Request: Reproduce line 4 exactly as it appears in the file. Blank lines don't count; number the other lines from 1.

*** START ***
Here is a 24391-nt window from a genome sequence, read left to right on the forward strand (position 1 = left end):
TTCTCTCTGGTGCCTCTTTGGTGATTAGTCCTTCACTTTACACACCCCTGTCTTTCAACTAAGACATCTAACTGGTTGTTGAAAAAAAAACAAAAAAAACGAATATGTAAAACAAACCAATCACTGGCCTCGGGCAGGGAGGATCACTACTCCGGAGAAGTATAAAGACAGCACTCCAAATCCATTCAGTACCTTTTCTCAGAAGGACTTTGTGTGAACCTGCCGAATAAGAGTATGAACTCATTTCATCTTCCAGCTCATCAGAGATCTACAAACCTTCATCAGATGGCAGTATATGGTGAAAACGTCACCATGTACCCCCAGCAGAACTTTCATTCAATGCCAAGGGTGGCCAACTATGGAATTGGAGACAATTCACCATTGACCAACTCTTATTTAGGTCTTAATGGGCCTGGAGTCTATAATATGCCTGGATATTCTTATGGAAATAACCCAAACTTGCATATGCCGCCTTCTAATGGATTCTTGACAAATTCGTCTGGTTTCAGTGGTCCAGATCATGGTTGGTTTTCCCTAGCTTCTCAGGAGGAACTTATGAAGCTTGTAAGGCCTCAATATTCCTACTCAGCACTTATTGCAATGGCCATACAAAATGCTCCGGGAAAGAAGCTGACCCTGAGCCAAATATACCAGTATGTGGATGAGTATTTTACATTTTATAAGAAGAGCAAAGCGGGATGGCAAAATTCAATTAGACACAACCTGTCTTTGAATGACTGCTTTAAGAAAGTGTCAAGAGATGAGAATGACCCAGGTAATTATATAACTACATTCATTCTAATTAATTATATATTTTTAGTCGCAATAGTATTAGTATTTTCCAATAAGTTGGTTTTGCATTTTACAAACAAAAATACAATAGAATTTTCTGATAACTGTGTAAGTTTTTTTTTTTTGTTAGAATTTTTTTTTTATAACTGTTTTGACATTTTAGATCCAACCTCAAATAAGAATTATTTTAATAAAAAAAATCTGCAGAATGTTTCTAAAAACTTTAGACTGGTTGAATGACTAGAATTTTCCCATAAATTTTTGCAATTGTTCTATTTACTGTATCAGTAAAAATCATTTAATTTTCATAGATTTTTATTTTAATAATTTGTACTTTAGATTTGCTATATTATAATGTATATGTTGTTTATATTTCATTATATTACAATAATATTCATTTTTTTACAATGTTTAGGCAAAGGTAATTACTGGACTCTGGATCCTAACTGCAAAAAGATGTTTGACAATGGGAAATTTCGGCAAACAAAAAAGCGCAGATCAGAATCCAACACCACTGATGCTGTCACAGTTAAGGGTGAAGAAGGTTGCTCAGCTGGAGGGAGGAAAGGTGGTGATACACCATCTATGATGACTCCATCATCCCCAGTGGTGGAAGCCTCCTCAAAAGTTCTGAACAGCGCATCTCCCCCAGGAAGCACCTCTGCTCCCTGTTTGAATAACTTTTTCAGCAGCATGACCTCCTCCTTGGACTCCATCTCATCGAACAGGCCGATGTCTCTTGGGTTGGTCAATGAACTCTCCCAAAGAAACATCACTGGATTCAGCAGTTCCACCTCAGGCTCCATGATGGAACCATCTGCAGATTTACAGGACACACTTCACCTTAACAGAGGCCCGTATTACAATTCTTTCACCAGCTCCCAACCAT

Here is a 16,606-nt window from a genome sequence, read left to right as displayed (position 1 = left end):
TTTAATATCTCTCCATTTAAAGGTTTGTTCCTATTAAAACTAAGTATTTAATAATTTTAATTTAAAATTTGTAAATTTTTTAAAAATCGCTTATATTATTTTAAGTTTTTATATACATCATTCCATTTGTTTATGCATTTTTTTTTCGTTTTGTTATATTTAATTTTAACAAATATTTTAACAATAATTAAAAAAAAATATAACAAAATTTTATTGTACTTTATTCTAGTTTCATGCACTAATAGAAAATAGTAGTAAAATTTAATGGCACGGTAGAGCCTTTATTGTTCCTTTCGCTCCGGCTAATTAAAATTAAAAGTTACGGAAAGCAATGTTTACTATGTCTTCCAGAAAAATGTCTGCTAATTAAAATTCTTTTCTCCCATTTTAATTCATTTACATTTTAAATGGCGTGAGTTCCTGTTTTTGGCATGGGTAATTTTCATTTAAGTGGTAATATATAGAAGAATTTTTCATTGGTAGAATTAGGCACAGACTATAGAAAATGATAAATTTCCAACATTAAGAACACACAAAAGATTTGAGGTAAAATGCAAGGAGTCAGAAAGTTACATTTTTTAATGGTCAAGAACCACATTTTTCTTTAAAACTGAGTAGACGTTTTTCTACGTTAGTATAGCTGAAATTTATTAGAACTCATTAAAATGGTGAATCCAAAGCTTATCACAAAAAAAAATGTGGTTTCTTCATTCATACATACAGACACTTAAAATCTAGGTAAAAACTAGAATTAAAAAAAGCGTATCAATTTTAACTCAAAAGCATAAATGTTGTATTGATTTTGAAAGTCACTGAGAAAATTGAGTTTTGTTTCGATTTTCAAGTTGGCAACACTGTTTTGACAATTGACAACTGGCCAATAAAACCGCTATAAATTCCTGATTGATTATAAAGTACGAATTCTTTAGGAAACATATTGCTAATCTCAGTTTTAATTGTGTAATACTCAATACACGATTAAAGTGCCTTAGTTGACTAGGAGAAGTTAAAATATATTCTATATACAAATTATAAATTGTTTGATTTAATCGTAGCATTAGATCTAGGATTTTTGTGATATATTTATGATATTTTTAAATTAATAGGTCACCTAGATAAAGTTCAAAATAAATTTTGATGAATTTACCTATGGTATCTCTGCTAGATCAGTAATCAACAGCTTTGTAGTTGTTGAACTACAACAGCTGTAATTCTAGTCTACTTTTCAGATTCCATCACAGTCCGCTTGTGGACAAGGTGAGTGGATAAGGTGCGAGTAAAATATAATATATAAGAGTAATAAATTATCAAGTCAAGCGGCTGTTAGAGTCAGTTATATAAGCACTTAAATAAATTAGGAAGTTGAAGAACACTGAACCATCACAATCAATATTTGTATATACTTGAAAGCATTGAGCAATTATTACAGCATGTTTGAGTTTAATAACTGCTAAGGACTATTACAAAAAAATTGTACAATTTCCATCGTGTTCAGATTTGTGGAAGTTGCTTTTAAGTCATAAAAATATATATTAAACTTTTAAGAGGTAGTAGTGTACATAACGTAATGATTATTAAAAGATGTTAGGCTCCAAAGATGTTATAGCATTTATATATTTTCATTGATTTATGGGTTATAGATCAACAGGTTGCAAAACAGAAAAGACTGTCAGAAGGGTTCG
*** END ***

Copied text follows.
TTTAATATCTCTCCATTTAAAGGTTTGTTCCTATTAAAACTAAGTATTTAATAATTTTAATTTAAAATTTGTAAATTTTTTAAAAATCGCTTATATTATTTTAAGTTTTTATATACATCATTCCATTTGTTTATGCATTTTTTTTTCGTTTTGTTATATTTAATTTTAACAAATATTTTAACAATAATTAAAAAAAAATATAACAAAATTTTATTGTACTTTATTCTAGTTTCATGCACTAATAGAAAATAGTAGTAAAATTTAATGGCACGGTAGAGCCTTTATTGTTCCTTTCGCTCCGGCTAATTAAAATTAAAAGTTACGGAAAGCAATGTTTACTATGTCTTCCAGAAAAATGTCTGCTAATTAAAATTCTTTTCTCCCATTTTAATTCATTTACATTTTAAATGGCGTGAGTTCCTGTTTTTGGCATGGGTAATTTTCATTTAAGTGGTAATATATAGAAGAATTTTTCATTGGTAGAATTAGGCACAGACTATAGAAAATGATAAATTTCCAACATTAAGAACACACAAAAGATTTGAGGTAAAATGCAAGGAGTCAGAAAGTTACATTTTTTAATGGTCAAGAACCACATTTTTCTTTAAAACTGAGTAGACGTTTTTCTACGTTAGTATAGCTGAAATTTATTAGAACTCATTAAAATGGTGAATCCAAAGCTTATCACAAAAAAAAATGTGGTTTCTTCATTCATACATACAGACACTTAAAATCTAGGTAAAAACTAGAATTAAAAAAAGCGTATCAATTTTAACTCAAAAGCATAAATGTTGTATTGATTTTGAAAGTCACTGAGAAAATTGAGTTTTGTTTCGATTTTCAAGTTGGCAACACTGTTTTGACAATTGACAACTGGCCAATAAAACCGCTATAAATTCCTGATTGATTATAAAGTACGAATTCTTTAGGAAACATATTGCTAATCTCAGTTTTAATTGTGTAATACTCAATACACGATTAAAGTGCCTTAGTTGACTAGGAGAAGTTAAAATATATTCTATATACAAATTATAAATTGTTTGATTTAATCGTAGCATTAGATCTAGGATTTTTGTGATATATTTATGATATTTTTAAATTAATAGGTCACCTAGATAAAGTTCAAAATAAATTTTGATGAATTTACCTATGGTATCTCTGCTAGATCAGTAATCAACAGCTTTGTAGTTGTTGAACTACAACAGCTGTAATTCTAGTCTACTTTTCAGATTCCATCACAGTCCGCTTGTGGACAAGGTGAGTGGATAAGGTGCGAGTAAAATATAATATATAAGAGTAATAAATTATCAAGTCAAGCGGCTGTTAGAGTCAGTTATATAAGCACTTAAATAAATTAGGAAGTTGAAGAACACTGAACCATCACAATCAATATTTGTATATACTTGAAAGCATTGAGCAATTATTACAGCATGTTTGAGTTTAATAACTGCTAAGGACTATTACAAAAAAATTGTACAATTTCCATCGTGTTCAGATTTGTGGAAGTTGCTTTTAAGTCATAAAAATATATATTAAACTTTTAAGAGGTAGTAGTGTACATAACGTAATGATTATTAAAAGATGTTAGGCTCCAAAGATGTTATAGCATTTATATATTTTCATTGATTTATGGGTTATAGATCAACAGGTTGCAAAACAGAAAAGACTGTCAGAAGGGTTCG